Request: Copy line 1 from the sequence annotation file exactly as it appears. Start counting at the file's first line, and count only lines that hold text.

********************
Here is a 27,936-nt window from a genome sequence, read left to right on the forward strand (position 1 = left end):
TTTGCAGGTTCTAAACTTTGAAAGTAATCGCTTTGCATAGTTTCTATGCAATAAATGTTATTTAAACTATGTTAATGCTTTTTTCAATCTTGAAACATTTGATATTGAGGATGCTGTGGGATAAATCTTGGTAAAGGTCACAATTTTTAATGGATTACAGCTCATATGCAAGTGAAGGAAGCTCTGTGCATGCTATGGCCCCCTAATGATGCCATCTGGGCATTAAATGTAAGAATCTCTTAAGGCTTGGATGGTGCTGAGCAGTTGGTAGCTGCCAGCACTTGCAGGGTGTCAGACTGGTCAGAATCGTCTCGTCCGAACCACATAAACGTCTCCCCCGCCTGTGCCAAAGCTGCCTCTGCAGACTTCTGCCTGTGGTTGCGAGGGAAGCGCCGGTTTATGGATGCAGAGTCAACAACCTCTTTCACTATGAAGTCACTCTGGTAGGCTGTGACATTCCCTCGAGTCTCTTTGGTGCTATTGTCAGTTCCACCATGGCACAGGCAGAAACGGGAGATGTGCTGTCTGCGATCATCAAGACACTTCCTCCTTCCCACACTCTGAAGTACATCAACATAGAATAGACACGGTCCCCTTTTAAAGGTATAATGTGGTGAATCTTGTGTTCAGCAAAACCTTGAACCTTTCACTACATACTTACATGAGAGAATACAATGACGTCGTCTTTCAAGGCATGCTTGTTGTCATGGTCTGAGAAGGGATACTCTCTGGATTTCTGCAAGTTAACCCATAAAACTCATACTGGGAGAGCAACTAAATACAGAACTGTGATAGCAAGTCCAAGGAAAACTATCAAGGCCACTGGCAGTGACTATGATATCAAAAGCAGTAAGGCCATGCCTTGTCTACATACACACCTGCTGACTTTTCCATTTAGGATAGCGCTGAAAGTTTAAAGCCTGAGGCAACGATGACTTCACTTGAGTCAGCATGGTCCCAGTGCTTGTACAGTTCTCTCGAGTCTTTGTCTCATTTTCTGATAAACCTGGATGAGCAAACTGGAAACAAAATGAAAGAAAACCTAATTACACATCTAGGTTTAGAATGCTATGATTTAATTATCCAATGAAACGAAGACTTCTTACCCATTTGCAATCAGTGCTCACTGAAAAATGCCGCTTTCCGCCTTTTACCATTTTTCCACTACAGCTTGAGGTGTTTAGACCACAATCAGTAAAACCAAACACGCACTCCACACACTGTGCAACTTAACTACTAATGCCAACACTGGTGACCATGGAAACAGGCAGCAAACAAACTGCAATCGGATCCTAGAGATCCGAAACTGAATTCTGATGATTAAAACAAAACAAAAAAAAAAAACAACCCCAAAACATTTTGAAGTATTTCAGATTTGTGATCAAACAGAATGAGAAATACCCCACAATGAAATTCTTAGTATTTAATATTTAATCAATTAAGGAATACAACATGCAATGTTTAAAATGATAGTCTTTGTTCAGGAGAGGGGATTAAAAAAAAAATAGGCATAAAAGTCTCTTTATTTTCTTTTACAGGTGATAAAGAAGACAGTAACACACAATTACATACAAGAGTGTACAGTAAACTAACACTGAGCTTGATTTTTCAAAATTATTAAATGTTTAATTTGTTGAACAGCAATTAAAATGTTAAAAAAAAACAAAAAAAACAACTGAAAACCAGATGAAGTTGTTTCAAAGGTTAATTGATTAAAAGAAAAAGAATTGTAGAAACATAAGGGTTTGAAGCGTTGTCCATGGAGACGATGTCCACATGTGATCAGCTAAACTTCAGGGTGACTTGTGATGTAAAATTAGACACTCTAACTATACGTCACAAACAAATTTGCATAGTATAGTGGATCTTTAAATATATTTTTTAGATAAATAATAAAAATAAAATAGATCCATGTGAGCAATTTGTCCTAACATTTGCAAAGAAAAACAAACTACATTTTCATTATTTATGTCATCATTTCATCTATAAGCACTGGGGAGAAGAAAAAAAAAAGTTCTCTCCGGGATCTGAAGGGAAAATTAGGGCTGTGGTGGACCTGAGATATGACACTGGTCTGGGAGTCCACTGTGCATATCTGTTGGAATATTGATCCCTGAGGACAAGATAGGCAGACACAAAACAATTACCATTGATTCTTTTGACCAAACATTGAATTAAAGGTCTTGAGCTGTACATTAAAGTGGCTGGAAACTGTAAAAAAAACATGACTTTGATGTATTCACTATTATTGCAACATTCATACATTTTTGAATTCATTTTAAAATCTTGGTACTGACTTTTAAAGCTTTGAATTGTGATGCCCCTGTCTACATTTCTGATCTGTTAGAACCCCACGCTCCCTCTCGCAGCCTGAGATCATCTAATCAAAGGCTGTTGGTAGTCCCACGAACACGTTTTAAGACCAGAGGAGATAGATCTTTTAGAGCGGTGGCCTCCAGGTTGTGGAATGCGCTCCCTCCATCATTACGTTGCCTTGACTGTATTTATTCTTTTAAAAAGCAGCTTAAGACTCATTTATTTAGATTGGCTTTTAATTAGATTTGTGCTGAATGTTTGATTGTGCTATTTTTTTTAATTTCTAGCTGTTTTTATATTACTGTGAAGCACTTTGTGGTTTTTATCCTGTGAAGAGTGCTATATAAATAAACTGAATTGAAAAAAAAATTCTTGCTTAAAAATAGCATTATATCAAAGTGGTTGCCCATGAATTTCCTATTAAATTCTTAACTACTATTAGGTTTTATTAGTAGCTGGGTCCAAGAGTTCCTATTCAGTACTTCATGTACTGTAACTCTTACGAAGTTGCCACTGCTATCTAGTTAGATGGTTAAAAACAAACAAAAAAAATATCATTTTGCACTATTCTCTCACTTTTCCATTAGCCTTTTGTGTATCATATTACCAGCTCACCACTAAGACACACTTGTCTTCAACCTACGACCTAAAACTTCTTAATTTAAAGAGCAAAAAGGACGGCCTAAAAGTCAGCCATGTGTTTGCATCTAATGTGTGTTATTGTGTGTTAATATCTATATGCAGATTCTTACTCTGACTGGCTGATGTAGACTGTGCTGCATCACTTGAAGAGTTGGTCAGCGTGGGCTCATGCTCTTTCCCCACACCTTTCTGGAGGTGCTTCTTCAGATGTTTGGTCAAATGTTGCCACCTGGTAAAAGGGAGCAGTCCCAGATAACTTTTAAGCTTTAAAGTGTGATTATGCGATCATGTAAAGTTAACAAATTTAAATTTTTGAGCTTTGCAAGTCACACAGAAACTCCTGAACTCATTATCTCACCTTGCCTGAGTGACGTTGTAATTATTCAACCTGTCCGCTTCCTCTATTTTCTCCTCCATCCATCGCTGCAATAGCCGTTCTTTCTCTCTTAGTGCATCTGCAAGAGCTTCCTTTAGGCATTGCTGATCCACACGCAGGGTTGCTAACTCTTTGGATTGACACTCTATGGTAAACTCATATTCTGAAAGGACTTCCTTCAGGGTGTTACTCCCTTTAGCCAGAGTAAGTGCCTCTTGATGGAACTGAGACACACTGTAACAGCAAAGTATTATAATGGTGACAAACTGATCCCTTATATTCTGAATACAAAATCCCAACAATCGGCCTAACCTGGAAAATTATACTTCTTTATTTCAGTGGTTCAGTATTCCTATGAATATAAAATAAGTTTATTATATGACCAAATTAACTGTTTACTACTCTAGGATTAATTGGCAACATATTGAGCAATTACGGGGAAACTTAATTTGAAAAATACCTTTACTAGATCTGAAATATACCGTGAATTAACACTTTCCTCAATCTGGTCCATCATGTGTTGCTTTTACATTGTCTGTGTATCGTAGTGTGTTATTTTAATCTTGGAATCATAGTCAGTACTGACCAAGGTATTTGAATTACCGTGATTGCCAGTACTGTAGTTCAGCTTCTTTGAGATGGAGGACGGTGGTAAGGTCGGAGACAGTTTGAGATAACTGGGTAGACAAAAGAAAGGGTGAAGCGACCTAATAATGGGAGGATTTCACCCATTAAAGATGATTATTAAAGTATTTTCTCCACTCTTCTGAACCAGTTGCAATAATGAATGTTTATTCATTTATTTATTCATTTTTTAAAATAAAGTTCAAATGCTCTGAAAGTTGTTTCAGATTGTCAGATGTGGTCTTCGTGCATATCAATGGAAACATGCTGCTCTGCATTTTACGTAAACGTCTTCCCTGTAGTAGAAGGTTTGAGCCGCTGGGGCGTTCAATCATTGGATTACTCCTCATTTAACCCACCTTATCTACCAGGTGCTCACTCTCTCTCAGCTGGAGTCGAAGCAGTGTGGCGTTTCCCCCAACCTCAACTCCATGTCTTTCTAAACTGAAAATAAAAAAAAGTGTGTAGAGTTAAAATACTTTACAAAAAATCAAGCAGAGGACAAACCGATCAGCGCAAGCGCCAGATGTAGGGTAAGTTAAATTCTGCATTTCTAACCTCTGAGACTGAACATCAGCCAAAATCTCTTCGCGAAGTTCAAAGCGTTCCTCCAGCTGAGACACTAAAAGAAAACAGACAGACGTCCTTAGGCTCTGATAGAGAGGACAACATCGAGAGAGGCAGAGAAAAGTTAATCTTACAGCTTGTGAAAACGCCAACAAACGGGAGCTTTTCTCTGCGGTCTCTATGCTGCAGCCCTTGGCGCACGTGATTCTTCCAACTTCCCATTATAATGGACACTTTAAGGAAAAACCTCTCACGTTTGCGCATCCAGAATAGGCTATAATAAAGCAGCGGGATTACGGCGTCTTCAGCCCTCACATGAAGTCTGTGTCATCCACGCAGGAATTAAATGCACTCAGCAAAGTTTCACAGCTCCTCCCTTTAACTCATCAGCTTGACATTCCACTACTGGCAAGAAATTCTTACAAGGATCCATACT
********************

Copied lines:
Here is a 27,936-nt window from a genome sequence, read left to right on the forward strand (position 1 = left end):